Irrigation Science

, Volume 26, Issue 2, pp 147–159 | Cite as

Water use and yield responses of cotton to alternate partial root-zone drip irrigation in the arid area of north-west China

  • Taisheng Du
  • Shaozhong KangEmail author
  • Jianhua ZhangEmail author
  • Fusheng Li
Original Paper


A field experiment was carried out over 2 years to investigate the effect of partial root-zone irrigation applied using drip irrigation on the water use and yield of cotton (Gossypium hirsutum) in oasis fields of arid north-west China. Two irrigation treatments, i.e., conventional drip irrigation (CDI, both sides of plant row watered) or alternate drip irrigation (ADI, both sides of plant row alternatively watered) were applied under plastic mulch. Three irrigation levels (i.e., 15, 22.5, 30 mm during 2004 and 12, 18, 24 mm during 2005) were applied at each irrigation. Monitoring of soil water contents in the ADI treatment indicated a change in root-zone uptake in response to the irrigation method, although there existed some lateral soil water movement from the wetted side to the dry side after each watering. Stomatal conductance in ADI was lower than that of CDI when compared at the same irrigation level. Reduced stomatal conductance and water loss resulted in higher water use efficiency (WUE) in the ADI treatment. About 31-33% less total irrigation water was applied using the ADI method when compared to that of the CDI treatment with a similar seed cotton yield. ADI also yielded 11% more pre-frost seed cotton than CDI in 2005, indicating a better lint quality and higher price. These results suggest that ADI should be a useful water-saving irrigation method in arid oasis fields where cotton production is heavily dependent on irrigation and water resources are scarce.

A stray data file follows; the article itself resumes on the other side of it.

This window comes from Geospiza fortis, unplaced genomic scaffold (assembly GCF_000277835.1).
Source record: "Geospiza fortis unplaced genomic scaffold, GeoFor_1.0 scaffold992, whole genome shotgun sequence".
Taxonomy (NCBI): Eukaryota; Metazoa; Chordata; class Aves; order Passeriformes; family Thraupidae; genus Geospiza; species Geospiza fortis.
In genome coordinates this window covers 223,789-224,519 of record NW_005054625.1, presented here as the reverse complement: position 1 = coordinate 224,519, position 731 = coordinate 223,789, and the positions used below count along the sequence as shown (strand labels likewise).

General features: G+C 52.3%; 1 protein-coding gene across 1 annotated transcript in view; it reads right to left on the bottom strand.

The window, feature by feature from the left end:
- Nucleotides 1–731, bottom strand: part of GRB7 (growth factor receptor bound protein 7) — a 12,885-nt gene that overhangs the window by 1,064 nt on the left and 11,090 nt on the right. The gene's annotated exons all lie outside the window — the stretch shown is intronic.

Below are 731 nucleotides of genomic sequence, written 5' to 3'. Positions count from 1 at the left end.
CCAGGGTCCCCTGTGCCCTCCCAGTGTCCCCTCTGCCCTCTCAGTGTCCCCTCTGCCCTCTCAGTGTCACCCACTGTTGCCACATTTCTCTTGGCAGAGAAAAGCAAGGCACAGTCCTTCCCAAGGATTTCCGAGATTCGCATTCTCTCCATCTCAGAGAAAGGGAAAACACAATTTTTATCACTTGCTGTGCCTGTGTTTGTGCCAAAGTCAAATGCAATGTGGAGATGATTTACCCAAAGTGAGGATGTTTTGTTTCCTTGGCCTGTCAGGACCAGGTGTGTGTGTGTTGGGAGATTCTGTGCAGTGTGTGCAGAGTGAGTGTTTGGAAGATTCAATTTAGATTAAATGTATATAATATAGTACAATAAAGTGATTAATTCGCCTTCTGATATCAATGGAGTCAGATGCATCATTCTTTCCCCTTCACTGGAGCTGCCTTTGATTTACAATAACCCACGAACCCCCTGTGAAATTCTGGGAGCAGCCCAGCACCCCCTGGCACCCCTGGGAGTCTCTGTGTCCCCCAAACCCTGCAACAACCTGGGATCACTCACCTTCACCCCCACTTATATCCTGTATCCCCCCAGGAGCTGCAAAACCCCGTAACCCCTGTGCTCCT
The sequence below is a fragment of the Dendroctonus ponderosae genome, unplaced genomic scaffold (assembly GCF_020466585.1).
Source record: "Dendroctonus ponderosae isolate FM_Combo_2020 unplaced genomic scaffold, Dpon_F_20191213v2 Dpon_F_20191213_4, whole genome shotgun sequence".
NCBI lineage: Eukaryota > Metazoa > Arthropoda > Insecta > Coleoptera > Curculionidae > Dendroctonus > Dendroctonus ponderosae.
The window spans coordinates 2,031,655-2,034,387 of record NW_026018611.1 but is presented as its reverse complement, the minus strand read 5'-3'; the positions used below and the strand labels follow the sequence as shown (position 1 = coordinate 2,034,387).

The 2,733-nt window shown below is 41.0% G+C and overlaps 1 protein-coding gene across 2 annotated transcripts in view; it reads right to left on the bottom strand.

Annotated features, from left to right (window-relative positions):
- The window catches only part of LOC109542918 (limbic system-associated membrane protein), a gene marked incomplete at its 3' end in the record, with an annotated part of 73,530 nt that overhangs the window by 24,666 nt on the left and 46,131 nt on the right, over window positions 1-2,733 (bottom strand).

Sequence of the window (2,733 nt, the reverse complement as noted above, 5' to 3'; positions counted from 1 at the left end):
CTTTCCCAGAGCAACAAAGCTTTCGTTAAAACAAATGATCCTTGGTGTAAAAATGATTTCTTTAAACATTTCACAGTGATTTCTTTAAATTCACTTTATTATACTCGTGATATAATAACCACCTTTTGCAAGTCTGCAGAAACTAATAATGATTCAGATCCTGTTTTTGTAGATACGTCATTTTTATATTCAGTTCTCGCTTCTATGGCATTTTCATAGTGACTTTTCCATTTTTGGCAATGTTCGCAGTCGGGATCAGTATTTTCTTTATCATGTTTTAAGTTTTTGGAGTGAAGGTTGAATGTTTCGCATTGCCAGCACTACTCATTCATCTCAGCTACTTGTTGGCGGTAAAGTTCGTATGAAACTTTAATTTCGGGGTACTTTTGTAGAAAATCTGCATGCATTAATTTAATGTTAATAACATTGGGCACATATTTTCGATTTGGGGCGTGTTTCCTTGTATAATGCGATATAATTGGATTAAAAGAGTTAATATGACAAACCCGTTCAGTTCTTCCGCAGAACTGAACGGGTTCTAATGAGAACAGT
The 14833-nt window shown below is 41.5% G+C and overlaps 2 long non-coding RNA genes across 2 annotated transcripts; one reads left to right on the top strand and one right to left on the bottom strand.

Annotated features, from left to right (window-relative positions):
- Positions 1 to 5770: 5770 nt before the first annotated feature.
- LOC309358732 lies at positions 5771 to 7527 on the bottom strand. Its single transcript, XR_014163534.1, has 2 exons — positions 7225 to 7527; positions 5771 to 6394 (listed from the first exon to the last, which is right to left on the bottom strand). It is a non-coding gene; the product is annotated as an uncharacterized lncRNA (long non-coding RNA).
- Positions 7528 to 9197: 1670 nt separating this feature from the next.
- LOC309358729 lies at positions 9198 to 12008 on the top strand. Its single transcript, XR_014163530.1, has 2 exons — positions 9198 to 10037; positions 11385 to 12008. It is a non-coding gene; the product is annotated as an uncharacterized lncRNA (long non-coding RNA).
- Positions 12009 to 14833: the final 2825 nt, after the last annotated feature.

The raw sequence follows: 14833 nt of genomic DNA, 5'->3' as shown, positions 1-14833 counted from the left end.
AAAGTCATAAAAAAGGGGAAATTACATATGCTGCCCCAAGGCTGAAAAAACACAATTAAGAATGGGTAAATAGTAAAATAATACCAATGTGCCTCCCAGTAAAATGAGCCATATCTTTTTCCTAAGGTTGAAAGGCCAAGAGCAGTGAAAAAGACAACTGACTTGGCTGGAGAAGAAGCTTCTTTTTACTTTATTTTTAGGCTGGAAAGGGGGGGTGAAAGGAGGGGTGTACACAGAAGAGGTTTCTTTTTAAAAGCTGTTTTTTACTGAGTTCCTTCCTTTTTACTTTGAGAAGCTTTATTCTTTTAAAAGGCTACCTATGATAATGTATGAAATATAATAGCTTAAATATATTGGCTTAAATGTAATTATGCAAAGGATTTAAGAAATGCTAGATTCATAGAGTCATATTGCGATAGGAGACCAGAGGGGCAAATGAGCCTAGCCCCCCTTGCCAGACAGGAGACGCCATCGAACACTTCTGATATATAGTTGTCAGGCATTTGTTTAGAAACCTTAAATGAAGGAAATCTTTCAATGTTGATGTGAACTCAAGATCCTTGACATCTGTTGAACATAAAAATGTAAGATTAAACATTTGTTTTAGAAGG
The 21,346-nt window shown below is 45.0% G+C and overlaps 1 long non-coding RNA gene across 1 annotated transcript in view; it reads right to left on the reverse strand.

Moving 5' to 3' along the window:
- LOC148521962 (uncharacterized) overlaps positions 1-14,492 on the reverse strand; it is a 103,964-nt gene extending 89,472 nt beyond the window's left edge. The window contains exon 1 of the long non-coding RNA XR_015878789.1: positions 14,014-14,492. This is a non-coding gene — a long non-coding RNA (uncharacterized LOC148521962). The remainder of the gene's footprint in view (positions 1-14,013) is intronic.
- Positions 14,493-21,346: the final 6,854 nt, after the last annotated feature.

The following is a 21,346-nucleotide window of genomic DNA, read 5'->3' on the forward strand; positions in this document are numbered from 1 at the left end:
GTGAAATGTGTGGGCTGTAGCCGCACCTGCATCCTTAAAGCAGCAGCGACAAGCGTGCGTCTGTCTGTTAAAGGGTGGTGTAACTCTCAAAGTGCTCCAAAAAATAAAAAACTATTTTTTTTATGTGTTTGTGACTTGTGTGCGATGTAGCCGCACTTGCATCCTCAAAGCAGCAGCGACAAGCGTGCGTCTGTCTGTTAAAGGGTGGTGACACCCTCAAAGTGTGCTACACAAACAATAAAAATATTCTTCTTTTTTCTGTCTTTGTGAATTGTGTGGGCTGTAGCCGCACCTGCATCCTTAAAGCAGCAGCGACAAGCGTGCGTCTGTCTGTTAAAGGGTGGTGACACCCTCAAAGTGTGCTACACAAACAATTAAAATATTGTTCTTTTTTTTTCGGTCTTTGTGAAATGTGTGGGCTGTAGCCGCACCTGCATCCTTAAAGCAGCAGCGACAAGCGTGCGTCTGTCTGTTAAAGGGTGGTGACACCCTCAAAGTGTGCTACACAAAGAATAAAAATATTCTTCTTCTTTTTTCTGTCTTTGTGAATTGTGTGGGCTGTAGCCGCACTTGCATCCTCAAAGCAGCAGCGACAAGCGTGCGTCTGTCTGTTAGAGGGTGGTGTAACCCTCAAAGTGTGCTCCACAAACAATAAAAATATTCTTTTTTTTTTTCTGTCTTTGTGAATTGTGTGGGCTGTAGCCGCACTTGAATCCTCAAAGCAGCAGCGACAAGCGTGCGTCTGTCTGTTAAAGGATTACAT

Soil Water Content Drip Irrigation Drip Line Irrigation Amount Plastic Mulch 
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We are grateful to the research grants from Chinese National Natural Science Fund (50339030), Chinese National 863 High Technology Research Plan Project (2006AA100203, 2006AA100210) and Hong Kong Research Grants Council (HKBU 2165/05M). We wish to thank the staff of Wuwei Institute of Water Conservancy and Xuebai Experiment Station of Agricultural Technology Extension Center of Minqin for their assistance for fieldwork. We also want to thank the anonymous reviewers for their constructive and critical comments which helped greatly for the revised version.


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Copyright information

© Springer-Verlag 2007

Authors and Affiliations

  1. 1.Center for Agricultural Water Research in ChinaChina Agricultural UniversityBeijingChina
  2. 2.Department of BiologyHong Kong Baptist UniversityHong KongChina
  3. 3.Agricultural CollegeGuangxi UniversityNanningChina

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